(4) Whether the retrenchment of the following eight persons on 5 November 1951 was a matter of victimization. If so, whether they should be reinstated from that date:

(1) Neelakantho

(2) Revella, Narayana

(3) Senapati, Lakshmu

(4) Revella, Satyam

(5) Senapati, Apayya

(6) Senapati, Goviramma

(7) Seera, Apamma

(8) Paturu, Mugathamma.

(5) Whether the labour at present in employment in the Jeypore Sugar Company, Ltd., is in excess of their requirement and if so how should the required retrenchment be effected.

The tribunal, after due adjudication, submitted its award holding issues 1 and 2 against the petitioner-company. Thus, it found that the alleged assault of the union secretary by the chief engineer was true and directed the chief engineer to make certain amends; and held that the dismissal of the eight workers was unjustified and they should be reinstated. The other issues were decided against the workers.

3. Under the law, as it then stood, an appeal was permitted against this decision of the tribunal to the Labour Appellate Tribunal of India. The petitioner-company, in due course, preferred an appeal before the above tribunal, against the decision on issues (1) and (2). The workmen also filed an appeal against the decision on the other issues which was dismissed by the Appellate Tribunal with which we are not concerned in the present application. Two points were raised before the Labour Appellate Tribunal by the petitioner-company:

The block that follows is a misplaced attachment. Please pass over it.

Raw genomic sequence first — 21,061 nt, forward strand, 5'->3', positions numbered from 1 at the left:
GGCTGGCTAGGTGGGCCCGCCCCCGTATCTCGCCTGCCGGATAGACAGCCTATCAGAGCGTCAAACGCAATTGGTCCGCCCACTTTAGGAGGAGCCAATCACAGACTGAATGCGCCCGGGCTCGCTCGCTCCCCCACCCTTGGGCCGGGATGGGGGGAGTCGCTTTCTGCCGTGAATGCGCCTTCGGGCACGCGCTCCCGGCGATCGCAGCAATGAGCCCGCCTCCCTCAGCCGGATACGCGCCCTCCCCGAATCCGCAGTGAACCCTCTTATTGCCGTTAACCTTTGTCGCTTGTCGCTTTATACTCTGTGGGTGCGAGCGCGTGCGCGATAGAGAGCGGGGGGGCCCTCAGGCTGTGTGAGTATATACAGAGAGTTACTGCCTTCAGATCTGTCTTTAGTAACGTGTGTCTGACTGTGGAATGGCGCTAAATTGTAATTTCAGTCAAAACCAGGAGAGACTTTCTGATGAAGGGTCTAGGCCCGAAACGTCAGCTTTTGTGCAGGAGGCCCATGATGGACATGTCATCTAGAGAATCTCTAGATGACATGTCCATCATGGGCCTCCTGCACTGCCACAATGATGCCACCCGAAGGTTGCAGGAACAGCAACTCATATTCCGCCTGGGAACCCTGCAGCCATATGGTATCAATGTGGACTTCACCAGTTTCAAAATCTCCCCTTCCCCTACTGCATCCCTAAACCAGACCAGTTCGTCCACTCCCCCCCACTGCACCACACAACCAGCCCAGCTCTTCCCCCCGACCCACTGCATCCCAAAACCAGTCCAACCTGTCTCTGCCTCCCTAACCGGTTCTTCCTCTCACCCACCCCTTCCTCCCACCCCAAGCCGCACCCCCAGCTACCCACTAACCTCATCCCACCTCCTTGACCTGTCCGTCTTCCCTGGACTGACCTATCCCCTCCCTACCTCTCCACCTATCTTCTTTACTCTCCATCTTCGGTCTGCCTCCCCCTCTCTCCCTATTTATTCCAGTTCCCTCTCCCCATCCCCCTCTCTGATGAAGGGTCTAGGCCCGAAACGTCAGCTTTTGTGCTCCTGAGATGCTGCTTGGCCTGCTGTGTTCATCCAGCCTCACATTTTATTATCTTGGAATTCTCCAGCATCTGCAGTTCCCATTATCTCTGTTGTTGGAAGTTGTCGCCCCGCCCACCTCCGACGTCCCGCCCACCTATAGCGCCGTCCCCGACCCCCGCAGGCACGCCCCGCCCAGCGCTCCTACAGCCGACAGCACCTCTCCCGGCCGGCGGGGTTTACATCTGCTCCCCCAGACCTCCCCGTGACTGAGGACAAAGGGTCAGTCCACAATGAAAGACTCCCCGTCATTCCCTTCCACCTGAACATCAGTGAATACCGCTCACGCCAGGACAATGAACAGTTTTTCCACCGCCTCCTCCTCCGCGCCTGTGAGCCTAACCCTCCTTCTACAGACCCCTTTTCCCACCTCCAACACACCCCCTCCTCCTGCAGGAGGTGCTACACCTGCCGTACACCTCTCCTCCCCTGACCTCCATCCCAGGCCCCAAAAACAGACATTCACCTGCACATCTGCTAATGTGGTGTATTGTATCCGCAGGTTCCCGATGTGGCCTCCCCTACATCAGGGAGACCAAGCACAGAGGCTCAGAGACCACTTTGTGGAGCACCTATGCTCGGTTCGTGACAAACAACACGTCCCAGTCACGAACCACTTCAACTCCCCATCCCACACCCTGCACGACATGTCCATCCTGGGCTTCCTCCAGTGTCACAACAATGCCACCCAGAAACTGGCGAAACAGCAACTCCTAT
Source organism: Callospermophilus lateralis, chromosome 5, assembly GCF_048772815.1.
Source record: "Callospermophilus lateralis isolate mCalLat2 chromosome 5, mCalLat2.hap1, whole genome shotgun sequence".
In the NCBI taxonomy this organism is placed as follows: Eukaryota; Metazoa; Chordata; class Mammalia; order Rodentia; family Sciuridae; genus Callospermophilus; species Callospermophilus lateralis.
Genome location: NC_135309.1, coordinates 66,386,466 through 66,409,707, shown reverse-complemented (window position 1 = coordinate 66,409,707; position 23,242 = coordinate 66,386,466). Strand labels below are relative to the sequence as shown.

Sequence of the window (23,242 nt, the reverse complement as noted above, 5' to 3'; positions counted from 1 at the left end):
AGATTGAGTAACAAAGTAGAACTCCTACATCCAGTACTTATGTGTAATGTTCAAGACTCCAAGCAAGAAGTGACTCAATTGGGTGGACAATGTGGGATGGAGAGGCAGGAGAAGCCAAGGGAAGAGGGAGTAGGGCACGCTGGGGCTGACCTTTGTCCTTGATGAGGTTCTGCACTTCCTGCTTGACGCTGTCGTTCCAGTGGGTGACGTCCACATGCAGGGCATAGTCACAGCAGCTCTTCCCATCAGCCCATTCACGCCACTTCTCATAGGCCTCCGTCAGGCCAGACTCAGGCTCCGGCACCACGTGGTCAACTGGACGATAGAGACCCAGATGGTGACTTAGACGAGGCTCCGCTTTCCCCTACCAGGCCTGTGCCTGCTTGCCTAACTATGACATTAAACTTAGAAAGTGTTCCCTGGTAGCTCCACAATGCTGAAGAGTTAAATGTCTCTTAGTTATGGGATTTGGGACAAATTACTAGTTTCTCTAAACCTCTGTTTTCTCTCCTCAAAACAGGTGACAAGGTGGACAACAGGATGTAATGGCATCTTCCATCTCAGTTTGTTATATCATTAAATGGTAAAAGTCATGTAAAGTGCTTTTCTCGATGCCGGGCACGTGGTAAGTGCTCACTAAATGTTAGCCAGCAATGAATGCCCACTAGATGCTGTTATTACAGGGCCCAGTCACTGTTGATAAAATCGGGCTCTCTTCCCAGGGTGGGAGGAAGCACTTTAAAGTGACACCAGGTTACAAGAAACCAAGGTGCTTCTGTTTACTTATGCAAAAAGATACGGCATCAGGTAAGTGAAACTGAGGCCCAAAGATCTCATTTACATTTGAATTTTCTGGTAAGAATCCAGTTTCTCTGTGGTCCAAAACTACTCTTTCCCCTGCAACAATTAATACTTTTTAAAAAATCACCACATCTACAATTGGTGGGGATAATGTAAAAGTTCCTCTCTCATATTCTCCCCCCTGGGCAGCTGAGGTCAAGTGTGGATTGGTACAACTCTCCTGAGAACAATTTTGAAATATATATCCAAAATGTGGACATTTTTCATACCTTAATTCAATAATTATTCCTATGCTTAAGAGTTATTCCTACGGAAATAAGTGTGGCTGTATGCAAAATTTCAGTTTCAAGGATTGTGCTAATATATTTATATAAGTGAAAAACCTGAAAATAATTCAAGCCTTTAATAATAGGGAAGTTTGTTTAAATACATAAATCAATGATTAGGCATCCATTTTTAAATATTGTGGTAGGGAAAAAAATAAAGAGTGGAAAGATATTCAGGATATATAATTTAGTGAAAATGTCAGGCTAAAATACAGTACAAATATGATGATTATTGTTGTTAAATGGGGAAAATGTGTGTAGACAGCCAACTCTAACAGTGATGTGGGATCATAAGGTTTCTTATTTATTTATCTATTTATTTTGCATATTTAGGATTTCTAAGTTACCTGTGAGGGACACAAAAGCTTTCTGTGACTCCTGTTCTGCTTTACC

(1) The reference regarding the alleged assault of the union secretary by the chief engineer is not an industrial dispute within the meaning of Section 2(k) of the Industrial Disputes Act and accordingly, the findings of the tribunal cannot be upheld.

(2) The eight workers were involved in the illegal strike and were therefore summarily dismissed from service under the company's standing orders (sic) should not have been sat aside, since the strike, if illegal could not be a foundation of the legal claim for reinstatement of the workmen.

The Labour Appellate Tribunal by their order dated 11 July 1955, accepted the first contention and held that the assault of the union secretary by the chief engineer is not an ' industrial dispute ' within the meaning of Section 2(k) of the Act, and accordingly, the decision of the industrial tribunal was held illegal and hence they set aside the order in respect of issue (1). As regards the second point, the learned Labour Appellate Tribunal came to the conclusion that the management had no powers to dismiss these workmen for participation in the strike under the standing orders. They further held that in any view of the matter the dismissal of these workmen on the charges mentioned in the dismissal order appears to be arbitrary, illegal and vindictive. The Appellate Tribunal thus upheld the order as passed by the industrial tribunal. It is against this order that the present petition was filed.